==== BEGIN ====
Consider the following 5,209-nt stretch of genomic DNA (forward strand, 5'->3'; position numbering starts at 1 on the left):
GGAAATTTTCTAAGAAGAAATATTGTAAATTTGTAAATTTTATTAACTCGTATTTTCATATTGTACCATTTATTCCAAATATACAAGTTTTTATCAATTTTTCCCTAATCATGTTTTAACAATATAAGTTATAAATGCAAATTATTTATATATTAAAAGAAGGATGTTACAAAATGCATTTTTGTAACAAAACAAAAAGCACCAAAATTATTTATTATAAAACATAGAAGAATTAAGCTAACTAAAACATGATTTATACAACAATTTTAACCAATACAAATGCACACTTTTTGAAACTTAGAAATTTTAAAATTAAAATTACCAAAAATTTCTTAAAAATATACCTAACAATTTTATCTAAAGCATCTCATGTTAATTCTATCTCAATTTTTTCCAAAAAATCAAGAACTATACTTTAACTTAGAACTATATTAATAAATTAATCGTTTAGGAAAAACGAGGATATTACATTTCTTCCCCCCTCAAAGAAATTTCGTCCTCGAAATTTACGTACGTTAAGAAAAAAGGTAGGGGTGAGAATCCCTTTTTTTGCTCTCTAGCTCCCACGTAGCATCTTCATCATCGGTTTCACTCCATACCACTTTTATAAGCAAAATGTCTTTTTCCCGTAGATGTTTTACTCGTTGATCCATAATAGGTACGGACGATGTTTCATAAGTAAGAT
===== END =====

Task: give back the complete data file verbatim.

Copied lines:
Consider the following 5,209-nt stretch of genomic DNA (forward strand, 5'->3'; position numbering starts at 1 on the left):
GGAAATTTTCTAAGAAGAAATATTGTAAATTTGTAAATTTTATTAACTCGTATTTTCATATTGTACCATTTATTCCAAATATACAAGTTTTTATCAATTTTTCCCTAATCATGTTTTAACAATATAAGTTATAAATGCAAATTATTTATATATTAAAAGAAGGATGTTACAAAATGCATTTTTGTAACAAAACAAAAAGCACCAAAATTATTTATTATAAAACATAGAAGAATTAAGCTAACTAAAACATGATTTATACAACAATTTTAACCAATACAAATGCACACTTTTTGAAACTTAGAAATTTTAAAATTAAAATTACCAAAAATTTCTTAAAAATATACCTAACAATTTTATCTAAAGCATCTCATGTTAATTCTATCTCAATTTTTTCCAAAAAATCAAGAACTATACTTTAACTTAGAACTATATTAATAAATTAATCGTTTAGGAAAAACGAGGATATTACATTTCTTCCCCCCTCAAAGAAATTTCGTCCTCGAAATTTACGTACGTTAAGAAAAAAGGTAGGGGTGAGAATCCCTTTTTTTGCTCTCTAGCTCCCACGTAGCATCTTCATCATCGGTTTCACTCCATACCACTTTTATAAGCAAAATGTCTTTTTCCCGTAGATGTTTTACTCGTTGATCCATAATAGGTACGGACGATGTTTCATAAGTAAGAT